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blessing to the age in which you live. You have ever used these advantages for the service of your country, with a beautiful disregard to what is usually thought a man's greatest interest. All men of sense give you, in their real sentiments and just conceptions of your merit, much greater honours than could be purchased from the gaudy affluence of such things as are the admiration and first pursuit of common men.

Many circumstances render it inconvenient to say much of the present I now make you; but if I had, instead of forining the character of an Englishman from my own conceptions, drawn it from the gentleman to whom I am now speaking, it had been much easier to have defended it. I do not by this application design to involve you in a dispute in favour of these writings; you undertook it, with great humanity, when it was most useful to me, and I cannot but do those who have condemned them the justice to mention to the world this strong circumstance against these papers, that your eloquence has been ineffectual in their defence. However, no one can blame me for being proud

* In the House of Commons, on the question for his expulsion, “ Mr. Steele chose to make his appearance near the bar * of the House; and I will not forget to mention one circumstance “ in this scer that very much sweetened his affiliation, which was, “ that he had the honour to stand between Mr. Stanhope and Mr. • Walpole, who had condescended to take upon chem the parts of s his advocates.” Apology, p. 234.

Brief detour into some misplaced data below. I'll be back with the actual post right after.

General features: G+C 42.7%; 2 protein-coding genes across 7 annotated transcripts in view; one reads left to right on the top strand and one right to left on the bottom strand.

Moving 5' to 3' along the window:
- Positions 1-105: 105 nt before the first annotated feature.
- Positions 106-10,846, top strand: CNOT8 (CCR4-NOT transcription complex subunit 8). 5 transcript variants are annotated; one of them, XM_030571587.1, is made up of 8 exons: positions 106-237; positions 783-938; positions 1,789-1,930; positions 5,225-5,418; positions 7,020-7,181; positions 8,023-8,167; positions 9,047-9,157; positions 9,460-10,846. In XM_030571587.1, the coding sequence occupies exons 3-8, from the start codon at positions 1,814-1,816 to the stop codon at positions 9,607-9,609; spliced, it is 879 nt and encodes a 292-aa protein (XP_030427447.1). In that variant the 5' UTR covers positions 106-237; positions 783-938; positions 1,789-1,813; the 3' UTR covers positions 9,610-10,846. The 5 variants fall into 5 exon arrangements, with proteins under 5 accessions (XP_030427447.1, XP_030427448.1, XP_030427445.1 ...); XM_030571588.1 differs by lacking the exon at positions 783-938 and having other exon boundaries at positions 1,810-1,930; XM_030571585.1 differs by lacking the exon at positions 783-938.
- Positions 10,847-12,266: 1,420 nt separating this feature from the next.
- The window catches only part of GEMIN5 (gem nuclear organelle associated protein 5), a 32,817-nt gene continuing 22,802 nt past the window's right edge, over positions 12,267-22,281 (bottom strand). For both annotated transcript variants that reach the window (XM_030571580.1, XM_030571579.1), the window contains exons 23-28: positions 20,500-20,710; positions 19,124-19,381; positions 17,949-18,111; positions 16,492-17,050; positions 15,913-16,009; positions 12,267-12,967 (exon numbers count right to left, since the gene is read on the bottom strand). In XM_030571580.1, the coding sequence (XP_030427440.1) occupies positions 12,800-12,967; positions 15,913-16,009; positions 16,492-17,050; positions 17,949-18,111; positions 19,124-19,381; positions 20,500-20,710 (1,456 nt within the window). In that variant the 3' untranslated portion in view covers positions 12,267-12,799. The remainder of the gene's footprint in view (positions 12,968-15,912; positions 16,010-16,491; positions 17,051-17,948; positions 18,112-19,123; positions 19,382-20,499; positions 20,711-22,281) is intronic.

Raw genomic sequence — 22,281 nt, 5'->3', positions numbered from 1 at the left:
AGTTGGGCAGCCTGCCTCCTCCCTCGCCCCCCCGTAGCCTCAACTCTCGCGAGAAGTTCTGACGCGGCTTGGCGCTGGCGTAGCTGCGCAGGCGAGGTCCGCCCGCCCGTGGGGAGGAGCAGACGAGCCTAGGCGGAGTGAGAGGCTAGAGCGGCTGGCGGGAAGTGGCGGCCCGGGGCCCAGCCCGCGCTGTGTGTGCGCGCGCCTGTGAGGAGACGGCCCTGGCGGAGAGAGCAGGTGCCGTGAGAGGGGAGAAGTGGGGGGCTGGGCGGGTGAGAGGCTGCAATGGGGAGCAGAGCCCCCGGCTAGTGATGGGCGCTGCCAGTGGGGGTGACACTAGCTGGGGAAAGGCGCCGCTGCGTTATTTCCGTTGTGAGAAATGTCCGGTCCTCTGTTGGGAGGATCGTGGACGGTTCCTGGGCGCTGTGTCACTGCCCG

that so good and great a man condescended, in places wherein they have been censured, to be

my advocate.

Your Queen and country have your great qualifications in store for their glory and service, whenever you are called to their assistance in the field, the cabinet, or the senate. In the talents of each place you have few equals in ability, even among those who are practised only in one of them, and much fewer in a disinterested integrity in exerting that ability. Your generous conduct with relation to the fortunes as well as the lives of your enemies, over whom you have had the right of conquest, has gained 'you the most eligible fame, that of justice and moderation. This generous conduct has made every man you ever commanded love you as a comrade, and every fellow-subject you have served (and you have served every fellow-subject) esteem you as a friend. The world, which is in arrear to your virtue, never speaks of you without wishing you honour in proportion to what you have done for your country's glory, and wishing you wealth in proportion to what you have refused, to augment that glory.

I am, Sir, with the greatest gratitude and refpect, your most obliged and most humble servant,






(1714.] Y name, as publisher of the following

Miscellanies, I am senfible, is but a light recommendation of them to the publick; but the town's opinion of them will be raised, when it sees them addressed to Mr. Congreve. If the patron is but known to have a taste for what is presented to him, it gives an hopeful idea of the work; how much more, when he is an acknowledged master of the art he is detired to

* Prefixed to Steele's collection of “ Poetical Miscellanies.”